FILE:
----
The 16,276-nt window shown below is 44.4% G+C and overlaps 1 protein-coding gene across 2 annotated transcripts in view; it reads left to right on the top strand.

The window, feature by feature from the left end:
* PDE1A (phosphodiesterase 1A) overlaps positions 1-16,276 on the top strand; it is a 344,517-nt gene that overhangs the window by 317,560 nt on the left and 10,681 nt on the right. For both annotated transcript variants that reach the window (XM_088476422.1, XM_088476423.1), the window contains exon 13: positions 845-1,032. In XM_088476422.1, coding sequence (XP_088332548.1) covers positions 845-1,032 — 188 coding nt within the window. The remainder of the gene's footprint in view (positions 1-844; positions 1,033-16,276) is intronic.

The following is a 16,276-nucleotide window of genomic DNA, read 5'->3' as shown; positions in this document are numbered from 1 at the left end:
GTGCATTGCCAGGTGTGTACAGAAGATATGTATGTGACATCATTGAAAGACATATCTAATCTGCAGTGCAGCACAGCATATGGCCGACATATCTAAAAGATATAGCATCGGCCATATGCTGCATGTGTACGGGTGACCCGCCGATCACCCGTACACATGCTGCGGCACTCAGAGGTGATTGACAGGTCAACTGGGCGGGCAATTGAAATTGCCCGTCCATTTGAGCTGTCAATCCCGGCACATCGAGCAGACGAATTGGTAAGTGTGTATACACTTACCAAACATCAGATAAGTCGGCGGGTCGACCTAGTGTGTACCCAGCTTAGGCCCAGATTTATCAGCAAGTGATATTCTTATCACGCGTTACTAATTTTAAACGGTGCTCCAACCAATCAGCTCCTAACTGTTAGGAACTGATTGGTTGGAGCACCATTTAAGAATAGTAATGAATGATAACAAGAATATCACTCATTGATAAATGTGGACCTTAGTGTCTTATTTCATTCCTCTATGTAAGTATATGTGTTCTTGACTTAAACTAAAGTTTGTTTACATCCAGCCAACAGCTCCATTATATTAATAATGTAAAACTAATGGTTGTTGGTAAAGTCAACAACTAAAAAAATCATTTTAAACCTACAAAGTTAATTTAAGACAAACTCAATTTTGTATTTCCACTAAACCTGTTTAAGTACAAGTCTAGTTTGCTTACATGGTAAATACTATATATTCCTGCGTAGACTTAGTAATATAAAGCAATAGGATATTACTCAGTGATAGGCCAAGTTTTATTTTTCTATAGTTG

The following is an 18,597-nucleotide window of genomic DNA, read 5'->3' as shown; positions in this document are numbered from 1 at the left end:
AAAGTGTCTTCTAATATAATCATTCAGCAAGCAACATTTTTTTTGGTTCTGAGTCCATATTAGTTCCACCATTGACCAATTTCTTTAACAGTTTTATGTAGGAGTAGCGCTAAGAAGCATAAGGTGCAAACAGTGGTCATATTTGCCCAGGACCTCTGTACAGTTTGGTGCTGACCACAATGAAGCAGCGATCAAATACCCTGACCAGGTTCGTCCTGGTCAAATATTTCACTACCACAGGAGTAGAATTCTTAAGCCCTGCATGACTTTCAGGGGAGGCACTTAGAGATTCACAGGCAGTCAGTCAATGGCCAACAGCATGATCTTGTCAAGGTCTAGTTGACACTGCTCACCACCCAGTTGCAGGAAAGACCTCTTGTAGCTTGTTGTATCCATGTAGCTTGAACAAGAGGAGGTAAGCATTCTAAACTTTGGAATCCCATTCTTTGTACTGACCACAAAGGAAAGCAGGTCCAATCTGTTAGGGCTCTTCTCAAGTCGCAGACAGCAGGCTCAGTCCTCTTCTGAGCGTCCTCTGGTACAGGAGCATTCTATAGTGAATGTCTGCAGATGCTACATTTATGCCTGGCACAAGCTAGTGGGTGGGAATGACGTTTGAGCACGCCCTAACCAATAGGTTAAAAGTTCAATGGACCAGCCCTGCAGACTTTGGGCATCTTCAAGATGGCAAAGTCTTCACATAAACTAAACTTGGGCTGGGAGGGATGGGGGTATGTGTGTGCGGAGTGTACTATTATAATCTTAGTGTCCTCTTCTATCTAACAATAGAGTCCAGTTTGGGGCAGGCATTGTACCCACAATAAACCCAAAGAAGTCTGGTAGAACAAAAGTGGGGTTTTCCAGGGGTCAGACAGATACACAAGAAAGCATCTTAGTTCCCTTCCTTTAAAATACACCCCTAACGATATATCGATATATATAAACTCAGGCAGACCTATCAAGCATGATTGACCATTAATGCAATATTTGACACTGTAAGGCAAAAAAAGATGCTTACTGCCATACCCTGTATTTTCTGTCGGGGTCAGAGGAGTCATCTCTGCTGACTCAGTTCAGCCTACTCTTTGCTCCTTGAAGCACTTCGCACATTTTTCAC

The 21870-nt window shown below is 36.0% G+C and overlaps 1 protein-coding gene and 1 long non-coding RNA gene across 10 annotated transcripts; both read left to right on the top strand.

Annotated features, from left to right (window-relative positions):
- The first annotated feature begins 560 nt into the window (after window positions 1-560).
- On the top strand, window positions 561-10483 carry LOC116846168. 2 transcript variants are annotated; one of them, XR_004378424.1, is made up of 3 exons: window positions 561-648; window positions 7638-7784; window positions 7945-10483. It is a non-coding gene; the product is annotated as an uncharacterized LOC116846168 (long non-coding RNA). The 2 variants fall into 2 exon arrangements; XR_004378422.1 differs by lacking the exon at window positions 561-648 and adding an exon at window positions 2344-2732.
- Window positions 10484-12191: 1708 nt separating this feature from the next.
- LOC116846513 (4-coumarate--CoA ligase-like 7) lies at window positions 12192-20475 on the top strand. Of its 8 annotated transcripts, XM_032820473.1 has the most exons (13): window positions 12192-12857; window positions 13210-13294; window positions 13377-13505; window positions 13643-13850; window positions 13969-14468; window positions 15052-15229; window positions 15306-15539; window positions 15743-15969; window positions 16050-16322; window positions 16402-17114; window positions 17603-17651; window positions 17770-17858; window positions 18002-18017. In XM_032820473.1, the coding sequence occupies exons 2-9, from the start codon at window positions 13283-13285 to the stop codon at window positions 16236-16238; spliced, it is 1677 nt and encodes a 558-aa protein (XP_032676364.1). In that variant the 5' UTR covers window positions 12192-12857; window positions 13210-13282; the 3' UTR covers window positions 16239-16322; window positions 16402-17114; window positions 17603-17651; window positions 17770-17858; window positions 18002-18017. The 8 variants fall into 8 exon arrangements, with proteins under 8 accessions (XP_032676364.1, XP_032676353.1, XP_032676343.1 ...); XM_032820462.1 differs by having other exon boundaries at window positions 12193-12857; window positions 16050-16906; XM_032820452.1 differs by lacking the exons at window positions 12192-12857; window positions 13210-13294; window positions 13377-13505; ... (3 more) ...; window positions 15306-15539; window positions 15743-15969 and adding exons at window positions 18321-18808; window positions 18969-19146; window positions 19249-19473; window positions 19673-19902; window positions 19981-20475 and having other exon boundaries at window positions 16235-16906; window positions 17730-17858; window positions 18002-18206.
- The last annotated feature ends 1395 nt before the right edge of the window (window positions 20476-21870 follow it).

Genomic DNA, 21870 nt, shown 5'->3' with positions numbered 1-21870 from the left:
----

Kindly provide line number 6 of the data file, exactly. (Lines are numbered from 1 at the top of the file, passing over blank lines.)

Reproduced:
The following is an 18,597-nucleotide window of genomic DNA, read 5'->3' as shown; positions in this document are numbered from 1 at the left end: